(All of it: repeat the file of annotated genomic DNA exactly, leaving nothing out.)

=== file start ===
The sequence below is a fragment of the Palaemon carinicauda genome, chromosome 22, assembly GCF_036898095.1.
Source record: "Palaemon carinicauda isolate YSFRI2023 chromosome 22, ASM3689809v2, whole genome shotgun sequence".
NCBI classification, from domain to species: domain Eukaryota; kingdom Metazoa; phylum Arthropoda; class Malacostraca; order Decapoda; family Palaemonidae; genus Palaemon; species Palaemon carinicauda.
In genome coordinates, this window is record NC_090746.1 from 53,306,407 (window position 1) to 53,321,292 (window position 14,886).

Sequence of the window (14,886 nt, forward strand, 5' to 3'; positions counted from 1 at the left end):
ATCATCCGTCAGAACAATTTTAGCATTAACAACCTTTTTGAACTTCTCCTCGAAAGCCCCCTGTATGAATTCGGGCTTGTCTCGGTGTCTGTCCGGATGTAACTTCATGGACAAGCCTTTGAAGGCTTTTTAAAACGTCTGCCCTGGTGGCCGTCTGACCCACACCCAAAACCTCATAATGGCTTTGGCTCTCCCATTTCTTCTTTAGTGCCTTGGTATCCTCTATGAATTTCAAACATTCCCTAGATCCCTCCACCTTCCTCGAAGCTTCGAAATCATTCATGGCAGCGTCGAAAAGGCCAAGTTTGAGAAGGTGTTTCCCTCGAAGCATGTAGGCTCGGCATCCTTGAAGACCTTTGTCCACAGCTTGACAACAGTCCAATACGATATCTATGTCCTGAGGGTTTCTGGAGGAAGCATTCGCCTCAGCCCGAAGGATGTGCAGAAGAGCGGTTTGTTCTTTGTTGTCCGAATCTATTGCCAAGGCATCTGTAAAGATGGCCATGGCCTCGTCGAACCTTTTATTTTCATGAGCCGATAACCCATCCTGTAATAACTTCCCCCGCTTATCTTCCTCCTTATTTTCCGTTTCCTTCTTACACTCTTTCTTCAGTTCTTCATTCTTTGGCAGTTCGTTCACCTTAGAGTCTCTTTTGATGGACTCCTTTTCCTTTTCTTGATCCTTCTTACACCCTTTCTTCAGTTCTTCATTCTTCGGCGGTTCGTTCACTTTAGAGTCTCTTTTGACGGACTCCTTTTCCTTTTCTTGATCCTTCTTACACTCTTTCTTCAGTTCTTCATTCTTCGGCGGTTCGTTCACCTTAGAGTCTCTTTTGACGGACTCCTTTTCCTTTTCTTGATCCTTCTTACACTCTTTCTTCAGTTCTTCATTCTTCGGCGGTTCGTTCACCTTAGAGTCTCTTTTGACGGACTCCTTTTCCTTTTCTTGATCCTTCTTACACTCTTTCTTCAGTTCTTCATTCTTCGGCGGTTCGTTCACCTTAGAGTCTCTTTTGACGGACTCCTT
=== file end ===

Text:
The sequence below is a fragment of the Palaemon carinicauda genome, chromosome 22, assembly GCF_036898095.1.
Source record: "Palaemon carinicauda isolate YSFRI2023 chromosome 22, ASM3689809v2, whole genome shotgun sequence".
NCBI classification, from domain to species: domain Eukaryota; kingdom Metazoa; phylum Arthropoda; class Malacostraca; order Decapoda; family Palaemonidae; genus Palaemon; species Palaemon carinicauda.
In genome coordinates, this window is record NC_090746.1 from 53,306,407 (window position 1) to 53,321,292 (window position 14,886).

Sequence of the window (14,886 nt, forward strand, 5' to 3'; positions counted from 1 at the left end):
ATCATCCGTCAGAACAATTTTAGCATTAACAACCTTTTTGAACTTCTCCTCGAAAGCCCCCTGTATGAATTCGGGCTTGTCTCGGTGTCTGTCCGGATGTAACTTCATGGACAAGCCTTTGAAGGCTTTTTAAAACGTCTGCCCTGGTGGCCGTCTGACCCACACCCAAAACCTCATAATGGCTTTGGCTCTCCCATTTCTTCTTTAGTGCCTTGGTATCCTCTATGAATTTCAAACATTCCCTAGATCCCTCCACCTTCCTCGAAGCTTCGAAATCATTCATGGCAGCGTCGAAAAGGCCAAGTTTGAGAAGGTGTTTCCCTCGAAGCATGTAGGCTCGGCATCCTTGAAGACCTTTGTCCACAGCTTGACAACAGTCCAATACGATATCTATGTCCTGAGGGTTTCTGGAGGAAGCATTCGCCTCAGCCCGAAGGATGTGCAGAAGAGCGGTTTGTTCTTTGTTGTCCGAATCTATTGCCAAGGCATCTGTAAAGATGGCCATGGCCTCGTCGAACCTTTTATTTTCATGAGCCGATAACCCATCCTGTAATAACTTCCCCCGCTTATCTTCCTCCTTATTTTCCGTTTCCTTCTTACACTCTTTCTTCAGTTCTTCATTCTTTGGCAGTTCGTTCACCTTAGAGTCTCTTTTGATGGACTCCTTTTCCTTTTCTTGATCCTTCTTACACCCTTTCTTCAGTTCTTCATTCTTCGGCGGTTCGTTCACTTTAGAGTCTCTTTTGACGGACTCCTTTTCCTTTTCTTGATCCTTCTTACACTCTTTCTTCAGTTCTTCATTCTTCGGCGGTTCGTTCACCTTAGAGTCTCTTTTGACGGACTCCTTTTCCTTTTCTTGATCCTTCTTACACTCTTTCTTCAGTTCTTCATTCTTCGGCGGTTCGTTCACCTTAGAGTCTCTTTTGACGGACTCCTTTTCCTTTTCTTGATCCTTCTTACACTCTTTCTTCAGTTCTTCATTCTTCGGCGGTTCGTTCACCTTAGAGTCTCTTTTGACGGACTCCTT